Reporters on the Job
Serenaded in Saudi: To get a better understanding of Saudi society - and gather information for today's story about education reforms (page 7) - staff writer Faye Bowers persuaded a mom to get her daughters and some friends together. Seven girls showed up - aged 14 to 22. "They all said they think Americans hate them and misunderstand them, and they find it all incomprehensible and 'depressing,'" says Faye.
Inevitably, the conversation turned to boys. They all said a main goal was to meet a "guy," get married, and have a family. Restrictions in a strictly Islamic society make the "meet a guy" part difficult. But not impossible.
"They use the Internet, and haunt the parks in the diplomatic quarter - a protected compound where most Western diplomats as well as other foreign workers live," says Faye.
With no cinemas and no mixed gender entertainment, the mall is another meeting ground. Girls must be chaperoned and covered. But they have ingenious ways of "showing a little face."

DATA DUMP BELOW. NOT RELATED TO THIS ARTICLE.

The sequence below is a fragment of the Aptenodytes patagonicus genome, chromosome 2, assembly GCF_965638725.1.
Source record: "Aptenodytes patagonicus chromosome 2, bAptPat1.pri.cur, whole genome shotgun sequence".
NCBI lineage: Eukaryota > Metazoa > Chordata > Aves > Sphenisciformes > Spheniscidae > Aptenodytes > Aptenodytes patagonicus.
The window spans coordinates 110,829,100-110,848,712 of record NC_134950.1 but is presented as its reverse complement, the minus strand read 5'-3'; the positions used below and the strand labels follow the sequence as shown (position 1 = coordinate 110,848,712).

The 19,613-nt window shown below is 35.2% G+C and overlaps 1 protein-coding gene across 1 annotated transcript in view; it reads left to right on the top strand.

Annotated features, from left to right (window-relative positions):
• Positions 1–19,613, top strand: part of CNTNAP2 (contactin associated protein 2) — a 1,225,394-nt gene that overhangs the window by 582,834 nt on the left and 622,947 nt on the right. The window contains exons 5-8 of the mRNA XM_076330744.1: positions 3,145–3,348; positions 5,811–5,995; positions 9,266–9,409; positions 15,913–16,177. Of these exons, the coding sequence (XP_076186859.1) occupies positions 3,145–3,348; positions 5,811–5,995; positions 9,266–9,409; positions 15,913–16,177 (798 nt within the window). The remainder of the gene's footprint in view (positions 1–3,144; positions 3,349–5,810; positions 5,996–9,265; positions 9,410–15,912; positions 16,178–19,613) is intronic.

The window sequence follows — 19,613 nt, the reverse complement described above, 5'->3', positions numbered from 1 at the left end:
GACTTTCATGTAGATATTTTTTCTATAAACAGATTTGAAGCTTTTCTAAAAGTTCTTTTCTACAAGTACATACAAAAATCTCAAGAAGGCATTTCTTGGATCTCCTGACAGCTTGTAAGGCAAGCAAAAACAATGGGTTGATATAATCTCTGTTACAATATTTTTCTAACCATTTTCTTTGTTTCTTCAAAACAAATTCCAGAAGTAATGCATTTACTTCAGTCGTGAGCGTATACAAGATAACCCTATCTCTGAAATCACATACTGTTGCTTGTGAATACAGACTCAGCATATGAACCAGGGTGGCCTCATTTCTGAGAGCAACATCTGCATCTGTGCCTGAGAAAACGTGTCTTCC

For example, they might go into a store, and while they are looking at cosmetics, say, (and boys are outside the door looking at them) lift up their veil slightly, revealing more of their face.
If the boys like what they see, they'll wait outside the mall exit, watching for girls to leave. As the drivers pull up for the girls, the boys toss in one of their two cellphones. The boys then call the girls on the cellphone and they exchange e-mail addresses.
After a long afternoon of lively conversation, Faye announces she must leave. "They whisper to the mom, in Arabic, and ask if it would be OK to sing for me." The girls retrieve a video: the Disney Channel's Lizzie McGuire (Hilary Duff). "And they commence to sing their hearts out with Lizzie," says Faye.
"Have you ever wondered what life is about? You could search the world and never figure it out; you don't have to sail all the oceans, no, no, no, happiness is no mystery and here now it's you and me.... This is what dreams are made of...."